Category animals in art

Colorful Characters Brighten Brine Tanks: Mural by Monique Aimee in Cambridge

Selected and funded by Percent-for-Art program in Cambridge, Monique Aimee proposed, planned, and painted her mural on all sides of the four tall brine tanks along the lot for Saint Peter’s Field. She began near the end of June and finished near the end of August. My photos here come from a few visits there throughout the summer. The links should take you to videos and exciting photos of the work in progress on Monique Aimee’s Instagram site: https://www.instagram.com/moniqueaimee/ The quotes here should give background that lets you visit in person or online.

Applaud Playground Turtles and their Creators: Nancy Schön and Lilli Ann Killen Rosenberg

Endurance is a quality shared by the turtle sculptures in this post. Lilli Ann Roseberg’s colorful concrete turtles in Cambridge have been ridden, jumped on, snowed in, flooded over and lots more in the past three decades. Nancy Schön’s bronze Myrtle the Turtle was bound up and relocated within Boston’s Myrtle Street Playground soon after settling in last year. These sculptures endured isolation while playgrounds were closed in the spring and then cautiously reopened.

Uplifting Art Waits at Our Feet on Bike Paths (Can You Help Solve a Mystery?)

Four distinctive paintings appeared on the bike path in Somerville and Cambridge this summer. None are signed but all contain the same heart emblem and related design elements. I post now to share these elegant images and to ask for help in identifying the artist(s), process and maybe more places to admire such alluring art.

Animal Sculptures by Judy McKie and Jay Coogan Prove Patient, Purposeful and Playful

Judy McKie’s bronze cat benches and Jay Coogan’s aluminum dogs and cats were kept off location during extensive construction of Cambridge Public school and library properties where they had become favorite features. Soon after they returned ready to resume their roles, the closing of all schools and libraries in March 2020 cut short the opportunities for children and adults to interact with them again. Though I had found opportunities to admire and photograph these artful animals, I didn’t want to share the images until the sculptures could be part of daily life once more.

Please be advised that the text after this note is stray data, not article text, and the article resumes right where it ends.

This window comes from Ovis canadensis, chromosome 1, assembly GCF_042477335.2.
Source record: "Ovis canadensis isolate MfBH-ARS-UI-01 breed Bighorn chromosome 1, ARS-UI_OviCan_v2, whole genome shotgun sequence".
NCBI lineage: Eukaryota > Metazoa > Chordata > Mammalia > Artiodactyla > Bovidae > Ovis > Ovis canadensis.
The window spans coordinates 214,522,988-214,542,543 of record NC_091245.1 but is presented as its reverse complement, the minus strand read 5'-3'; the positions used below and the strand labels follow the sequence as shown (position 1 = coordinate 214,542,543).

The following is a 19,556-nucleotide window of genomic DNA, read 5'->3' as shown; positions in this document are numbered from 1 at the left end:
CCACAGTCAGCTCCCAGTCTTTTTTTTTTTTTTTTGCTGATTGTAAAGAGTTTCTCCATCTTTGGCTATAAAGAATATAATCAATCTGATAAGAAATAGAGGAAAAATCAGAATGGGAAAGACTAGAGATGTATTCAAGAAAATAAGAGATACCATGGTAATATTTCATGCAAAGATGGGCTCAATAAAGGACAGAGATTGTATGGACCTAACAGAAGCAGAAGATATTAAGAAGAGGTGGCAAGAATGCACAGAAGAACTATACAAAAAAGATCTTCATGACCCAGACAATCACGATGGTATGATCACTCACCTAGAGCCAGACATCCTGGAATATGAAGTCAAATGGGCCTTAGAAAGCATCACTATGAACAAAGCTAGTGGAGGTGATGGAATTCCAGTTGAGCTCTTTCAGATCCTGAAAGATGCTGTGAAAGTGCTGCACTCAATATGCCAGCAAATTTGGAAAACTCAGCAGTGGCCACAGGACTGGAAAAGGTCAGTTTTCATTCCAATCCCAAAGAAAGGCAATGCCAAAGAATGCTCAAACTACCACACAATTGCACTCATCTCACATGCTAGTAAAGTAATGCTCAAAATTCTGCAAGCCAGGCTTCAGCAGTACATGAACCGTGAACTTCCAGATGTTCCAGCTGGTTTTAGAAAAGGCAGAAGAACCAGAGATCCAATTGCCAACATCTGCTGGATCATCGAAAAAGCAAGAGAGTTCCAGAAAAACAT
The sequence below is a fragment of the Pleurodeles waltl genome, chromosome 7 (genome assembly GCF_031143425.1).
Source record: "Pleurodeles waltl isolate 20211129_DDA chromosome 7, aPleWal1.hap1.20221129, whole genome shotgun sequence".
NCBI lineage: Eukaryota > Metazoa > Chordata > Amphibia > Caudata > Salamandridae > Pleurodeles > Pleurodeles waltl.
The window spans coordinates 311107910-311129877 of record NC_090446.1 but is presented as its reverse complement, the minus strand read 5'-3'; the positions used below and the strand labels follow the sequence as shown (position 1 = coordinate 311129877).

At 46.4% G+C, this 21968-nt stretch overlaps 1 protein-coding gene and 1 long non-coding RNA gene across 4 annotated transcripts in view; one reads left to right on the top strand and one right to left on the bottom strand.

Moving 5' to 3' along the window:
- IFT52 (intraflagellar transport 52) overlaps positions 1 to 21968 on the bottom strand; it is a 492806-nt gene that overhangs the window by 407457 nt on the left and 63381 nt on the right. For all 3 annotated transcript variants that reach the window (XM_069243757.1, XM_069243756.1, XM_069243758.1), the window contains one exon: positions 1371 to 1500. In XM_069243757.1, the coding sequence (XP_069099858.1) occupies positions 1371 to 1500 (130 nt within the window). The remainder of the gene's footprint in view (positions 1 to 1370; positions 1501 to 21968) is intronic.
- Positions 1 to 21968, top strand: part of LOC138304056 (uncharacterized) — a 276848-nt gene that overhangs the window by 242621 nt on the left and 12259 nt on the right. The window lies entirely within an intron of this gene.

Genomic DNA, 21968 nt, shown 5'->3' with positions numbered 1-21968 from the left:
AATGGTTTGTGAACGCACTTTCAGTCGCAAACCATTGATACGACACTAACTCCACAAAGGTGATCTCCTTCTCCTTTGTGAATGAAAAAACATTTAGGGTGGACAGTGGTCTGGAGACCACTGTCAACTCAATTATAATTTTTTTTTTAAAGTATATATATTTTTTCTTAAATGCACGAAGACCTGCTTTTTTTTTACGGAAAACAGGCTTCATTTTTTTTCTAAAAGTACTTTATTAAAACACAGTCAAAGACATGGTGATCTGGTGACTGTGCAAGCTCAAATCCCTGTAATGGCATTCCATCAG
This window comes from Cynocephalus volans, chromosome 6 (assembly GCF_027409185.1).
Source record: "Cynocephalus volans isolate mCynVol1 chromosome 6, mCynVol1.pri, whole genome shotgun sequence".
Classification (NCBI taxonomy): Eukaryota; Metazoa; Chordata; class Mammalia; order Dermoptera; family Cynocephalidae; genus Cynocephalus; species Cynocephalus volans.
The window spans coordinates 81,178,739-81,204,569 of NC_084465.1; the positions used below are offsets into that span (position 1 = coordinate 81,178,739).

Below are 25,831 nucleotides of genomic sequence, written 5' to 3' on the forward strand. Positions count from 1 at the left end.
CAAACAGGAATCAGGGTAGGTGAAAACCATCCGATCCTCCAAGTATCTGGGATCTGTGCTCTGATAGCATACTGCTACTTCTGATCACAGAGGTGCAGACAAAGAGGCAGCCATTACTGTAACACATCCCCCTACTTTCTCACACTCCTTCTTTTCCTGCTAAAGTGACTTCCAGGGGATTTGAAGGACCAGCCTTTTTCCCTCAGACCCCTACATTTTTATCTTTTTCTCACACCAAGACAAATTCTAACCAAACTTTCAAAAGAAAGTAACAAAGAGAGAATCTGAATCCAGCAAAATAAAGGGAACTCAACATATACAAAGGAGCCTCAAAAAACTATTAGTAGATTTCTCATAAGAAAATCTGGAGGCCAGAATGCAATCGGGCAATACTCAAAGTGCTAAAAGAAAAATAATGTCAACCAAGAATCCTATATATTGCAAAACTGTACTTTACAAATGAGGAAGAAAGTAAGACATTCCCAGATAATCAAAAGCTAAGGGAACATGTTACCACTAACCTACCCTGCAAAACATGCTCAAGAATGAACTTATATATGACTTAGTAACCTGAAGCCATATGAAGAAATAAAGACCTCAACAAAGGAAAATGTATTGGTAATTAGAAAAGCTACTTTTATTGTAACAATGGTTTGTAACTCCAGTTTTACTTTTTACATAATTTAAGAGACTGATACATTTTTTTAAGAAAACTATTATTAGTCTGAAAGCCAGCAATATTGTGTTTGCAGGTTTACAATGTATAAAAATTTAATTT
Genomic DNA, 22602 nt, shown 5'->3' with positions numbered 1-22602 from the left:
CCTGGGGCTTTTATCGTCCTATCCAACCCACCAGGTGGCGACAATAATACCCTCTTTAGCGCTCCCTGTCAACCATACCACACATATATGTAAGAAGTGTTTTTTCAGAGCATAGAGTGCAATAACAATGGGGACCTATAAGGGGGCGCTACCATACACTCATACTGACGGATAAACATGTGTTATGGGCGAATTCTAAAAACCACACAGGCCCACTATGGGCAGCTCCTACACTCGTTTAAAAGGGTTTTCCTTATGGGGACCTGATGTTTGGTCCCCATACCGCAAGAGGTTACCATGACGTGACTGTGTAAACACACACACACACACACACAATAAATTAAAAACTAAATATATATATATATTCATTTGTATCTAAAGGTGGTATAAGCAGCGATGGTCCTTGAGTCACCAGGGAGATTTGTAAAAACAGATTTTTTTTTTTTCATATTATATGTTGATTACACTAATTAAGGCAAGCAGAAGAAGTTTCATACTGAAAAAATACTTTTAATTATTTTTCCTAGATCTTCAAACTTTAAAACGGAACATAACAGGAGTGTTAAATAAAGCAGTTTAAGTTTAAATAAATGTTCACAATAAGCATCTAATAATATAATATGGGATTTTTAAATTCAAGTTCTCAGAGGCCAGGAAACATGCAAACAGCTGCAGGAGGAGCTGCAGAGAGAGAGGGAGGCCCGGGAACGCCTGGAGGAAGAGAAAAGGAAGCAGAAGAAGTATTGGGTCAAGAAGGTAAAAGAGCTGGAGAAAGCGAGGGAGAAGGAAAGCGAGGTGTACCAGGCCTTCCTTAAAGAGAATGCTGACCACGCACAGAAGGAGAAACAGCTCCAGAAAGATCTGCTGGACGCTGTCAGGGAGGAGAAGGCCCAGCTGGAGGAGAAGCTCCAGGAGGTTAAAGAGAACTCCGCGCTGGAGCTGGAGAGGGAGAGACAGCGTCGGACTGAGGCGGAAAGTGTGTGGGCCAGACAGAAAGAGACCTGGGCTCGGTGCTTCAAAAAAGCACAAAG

Mystic River Mural Panels from Last Summer Make Powerful Connections

Photos, quotes, and links related to the Mystic River Mural Project focus on the most recent additions, affirming the project’s persistent powers.

Playgrounds Thrive on Art by Mitch Ryerson and Gail Boyajian

As playgrounds have cautiously reopened, I can happily share photos of art by Mitch Ryerson and Gail Boyajian. This lifts my own sad restrictions on earlier posts about these artists and others with work outside Maud Morgan Arts. Now I can show and celebrate art that was meant to be where children play.

Randal Thurston’s Birds and Butterflies Guide Our Ways through Yerxa Road Underpass in Cambridge

Maybe best to show some of what I have seen lately along this pertinent passageway without trying to explain why I didn’t post earlier. I hope the links and quotes will give you ways to appreciate the efforts and effects of this public art project completed in 2006.

Spiral Inspired Art for Quincy Square, a Collaboration of David Phillips and Halverson Design

In earlier posts about David Phillips’ art, I noted his collaboration with Halverson Design, but here I’ll let it shape my perspective with quotes from Cambridge Public Art resources about this park that opened in 1997 near Harvard Square.

Nancy Webb’s Bronze Insects and Plants Became Treasures in Cambridge

I’ve walked through Charles Park before, (on the way to or from CambridgeSide Galleria) without noticing most of nearly forty bronze representations of insects and plants Nancy Webb created almost three decades ago.  This week I came to find and focus on them, guided by the Cambridge Public Art Fact Sheet.

Birdwatching Merges with Watching Art on Somerville Community Path

Walking Somerville Community Path from Willow Ave toward Grove Street (near Davis Square), watch for hints of nesting in Christopher Frost’ s “Annex” and note the wide-spread wings of the newly landed Raven in “a Free Range Sculpture Garden.”